Decorated with a Legion of Honour, showered with French awards, American writer Philip Roth, who died Wednesday, was the object of great admiration in French literary circles. It was a love that he had trouble understanding.
Barely eight months before his death Wednesday, when Philip Roth heard he was receiving yet another French addition to his long list of honours, the American literary icon appeared delighted, but surprised. “I’m forever the guy who misses the Nobel, but here I am in the French pantheon,” he noted.
Roth was reacting to the news that his complete works – translated into French – had just been published in the hallowed Pléiade series by France’s prestigious Éditions Gallimard.
In an uncompromisingly literary — and secular — society, a Pléiade honor has been likened to getting as close to the intellectual gods as humanly possible. But when his friend, French literary journalist, Josyane Savigneau, visited Roth in his Manhattan apartment with a copy of the edition just days after it appeared on bookshelves across France, the octogenarian writer was still trying to grasp the import of the latest accolade.
Roth wanted to know how many 20th century writers had their “Pléiades” and if they had made the grade during their lifetimes.
“Yes, many more than we would imagine, but not foreigners,” recounted Savigneau in a lengthy tribute published by French Vanity Fair Wednesday.
“Among the living, am I the only one?” he asked.
“No, there’s also Vargas Llosa,” Savigneau replied, referring to Peruvian literary giant Mario Vargas Llosa.
“He would have liked to have been the only one,” Savigneau wryly noted.
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‘Never lived in France’
The Pléiades distinction came just four years after Roth received the French Legion of Honour at a formal ceremony in the French Consulate in New York, located on the Upper East Side, with a spectacular view of Central Park.
At the medal presentation ceremony in September 2013, then French Foreign Minister Laurent Fabius celebrated Roth’s long and special relationship to France.
But the love affair between Roth and France made little sense to James McAuley, Paris correspondent for The Washington Post, as he tried to decipher the reasons for Roth’s popularity in France.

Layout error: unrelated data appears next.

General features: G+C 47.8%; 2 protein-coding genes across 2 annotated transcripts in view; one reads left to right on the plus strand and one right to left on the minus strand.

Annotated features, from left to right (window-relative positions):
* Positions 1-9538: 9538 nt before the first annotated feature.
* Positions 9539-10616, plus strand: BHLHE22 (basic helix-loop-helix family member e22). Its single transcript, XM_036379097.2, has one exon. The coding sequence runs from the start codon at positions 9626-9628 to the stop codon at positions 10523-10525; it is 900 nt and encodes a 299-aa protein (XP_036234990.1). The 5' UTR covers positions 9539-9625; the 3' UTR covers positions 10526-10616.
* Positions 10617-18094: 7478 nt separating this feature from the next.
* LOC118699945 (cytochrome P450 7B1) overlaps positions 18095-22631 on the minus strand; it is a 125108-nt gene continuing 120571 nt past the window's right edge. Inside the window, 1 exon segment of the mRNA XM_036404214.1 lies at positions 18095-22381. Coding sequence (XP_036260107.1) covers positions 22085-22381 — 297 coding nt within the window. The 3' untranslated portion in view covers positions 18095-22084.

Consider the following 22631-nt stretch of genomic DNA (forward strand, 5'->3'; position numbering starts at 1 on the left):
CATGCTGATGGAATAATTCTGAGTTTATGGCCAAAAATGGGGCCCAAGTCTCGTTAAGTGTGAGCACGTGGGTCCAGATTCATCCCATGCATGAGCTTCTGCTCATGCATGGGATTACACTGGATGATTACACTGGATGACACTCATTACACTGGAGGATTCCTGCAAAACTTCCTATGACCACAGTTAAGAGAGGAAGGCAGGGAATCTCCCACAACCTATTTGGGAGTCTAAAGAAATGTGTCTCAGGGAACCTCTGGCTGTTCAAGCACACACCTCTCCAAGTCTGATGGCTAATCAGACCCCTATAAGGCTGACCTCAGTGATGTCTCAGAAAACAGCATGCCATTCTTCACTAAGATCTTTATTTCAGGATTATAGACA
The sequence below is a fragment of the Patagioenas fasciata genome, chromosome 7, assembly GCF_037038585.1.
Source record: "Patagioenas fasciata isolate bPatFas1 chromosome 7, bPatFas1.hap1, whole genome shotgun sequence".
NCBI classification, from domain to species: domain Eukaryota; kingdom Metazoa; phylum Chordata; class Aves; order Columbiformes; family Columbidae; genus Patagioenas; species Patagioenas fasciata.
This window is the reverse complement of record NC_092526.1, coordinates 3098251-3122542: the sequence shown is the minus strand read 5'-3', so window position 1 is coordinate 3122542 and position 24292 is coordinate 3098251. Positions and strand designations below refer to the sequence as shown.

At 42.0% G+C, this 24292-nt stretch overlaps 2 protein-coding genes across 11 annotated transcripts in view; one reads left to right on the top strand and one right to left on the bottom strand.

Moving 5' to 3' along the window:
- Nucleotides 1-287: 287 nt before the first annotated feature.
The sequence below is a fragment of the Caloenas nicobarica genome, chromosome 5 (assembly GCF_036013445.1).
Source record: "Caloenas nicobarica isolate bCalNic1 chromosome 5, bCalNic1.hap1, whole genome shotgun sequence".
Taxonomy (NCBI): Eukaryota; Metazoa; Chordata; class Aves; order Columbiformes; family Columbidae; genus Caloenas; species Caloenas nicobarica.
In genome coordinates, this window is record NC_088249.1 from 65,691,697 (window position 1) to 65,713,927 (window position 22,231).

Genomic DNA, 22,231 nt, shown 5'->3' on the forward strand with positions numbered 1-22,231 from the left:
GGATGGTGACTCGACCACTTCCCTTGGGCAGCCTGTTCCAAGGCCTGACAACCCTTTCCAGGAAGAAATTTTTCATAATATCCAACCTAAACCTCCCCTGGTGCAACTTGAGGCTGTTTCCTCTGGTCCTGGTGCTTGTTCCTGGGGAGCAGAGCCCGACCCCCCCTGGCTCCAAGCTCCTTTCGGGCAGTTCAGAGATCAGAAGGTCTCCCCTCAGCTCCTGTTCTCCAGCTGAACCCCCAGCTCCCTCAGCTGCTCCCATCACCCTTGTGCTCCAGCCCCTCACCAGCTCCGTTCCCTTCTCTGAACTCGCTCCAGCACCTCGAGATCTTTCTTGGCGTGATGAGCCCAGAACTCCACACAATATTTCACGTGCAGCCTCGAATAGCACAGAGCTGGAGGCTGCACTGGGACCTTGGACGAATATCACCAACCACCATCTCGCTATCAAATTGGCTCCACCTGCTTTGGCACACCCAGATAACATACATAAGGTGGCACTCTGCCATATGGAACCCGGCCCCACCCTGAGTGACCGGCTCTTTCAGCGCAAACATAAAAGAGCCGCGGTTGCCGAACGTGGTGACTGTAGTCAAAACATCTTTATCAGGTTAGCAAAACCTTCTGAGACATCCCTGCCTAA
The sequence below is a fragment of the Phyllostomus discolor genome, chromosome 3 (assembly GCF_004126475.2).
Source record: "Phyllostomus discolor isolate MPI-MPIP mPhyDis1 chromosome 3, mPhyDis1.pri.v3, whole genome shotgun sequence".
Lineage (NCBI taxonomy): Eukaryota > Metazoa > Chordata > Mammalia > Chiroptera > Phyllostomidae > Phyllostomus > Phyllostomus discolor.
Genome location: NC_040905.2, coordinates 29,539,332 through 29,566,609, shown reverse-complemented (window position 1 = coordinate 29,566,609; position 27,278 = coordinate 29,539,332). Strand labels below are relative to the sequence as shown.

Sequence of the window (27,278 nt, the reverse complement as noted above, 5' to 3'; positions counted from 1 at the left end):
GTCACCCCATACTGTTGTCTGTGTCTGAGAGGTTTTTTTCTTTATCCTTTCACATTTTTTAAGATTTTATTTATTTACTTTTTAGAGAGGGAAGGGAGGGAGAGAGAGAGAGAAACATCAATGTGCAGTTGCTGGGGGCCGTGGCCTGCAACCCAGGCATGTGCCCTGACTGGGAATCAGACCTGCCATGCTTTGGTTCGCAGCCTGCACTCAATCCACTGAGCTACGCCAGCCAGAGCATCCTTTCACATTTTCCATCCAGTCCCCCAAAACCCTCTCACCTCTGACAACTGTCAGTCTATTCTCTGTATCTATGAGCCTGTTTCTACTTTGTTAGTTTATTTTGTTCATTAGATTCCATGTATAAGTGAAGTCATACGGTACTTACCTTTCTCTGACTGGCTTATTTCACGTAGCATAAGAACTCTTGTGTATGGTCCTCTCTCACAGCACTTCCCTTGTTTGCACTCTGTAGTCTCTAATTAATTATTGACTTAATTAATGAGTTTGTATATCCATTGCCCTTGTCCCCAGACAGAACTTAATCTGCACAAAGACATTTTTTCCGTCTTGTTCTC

“Philip Roth has never lived in France, reads French literature only in translation and has never set a novel in Paris, the cliched province of the lonely urban saunterer and existential ennui,” was McAuley’s opening salvo in an October 2017 piece, aptly titled, “Philip Roth is France’s newest superstar. Why?”
While the Nobel Prize eluded him, France showered him with awards and honours, McAuley said in an interview with FRANCE 24. “He was put in the Pléiades here in France and his reputation, I think, is sterling here in Europe in ways that are quite surprising for an American reader like myself because of course for us he seems such a kind of national product and engaged in themes that are universal of course but also decidedly American.”
“It’s very interesting to see the ways he is beloved overseas even if he never got the Nobel Prize,” McAuley added.
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Stepping out of his US milieu
Born in Newark, New Jersey, to a family of Ashkenazi Jews, Roth excelled at portraying the dark moods of his native USA. His great themes, as Roth’s biographer, Claudia Roth Pierpont, noted in the New Yorker, included “the Jewish family, sex, American ideals, the betrayal of American ideals, political zealotry, personal identity,” and “the human body (usually male) in its strength, its frailty, and its often ridiculous need”.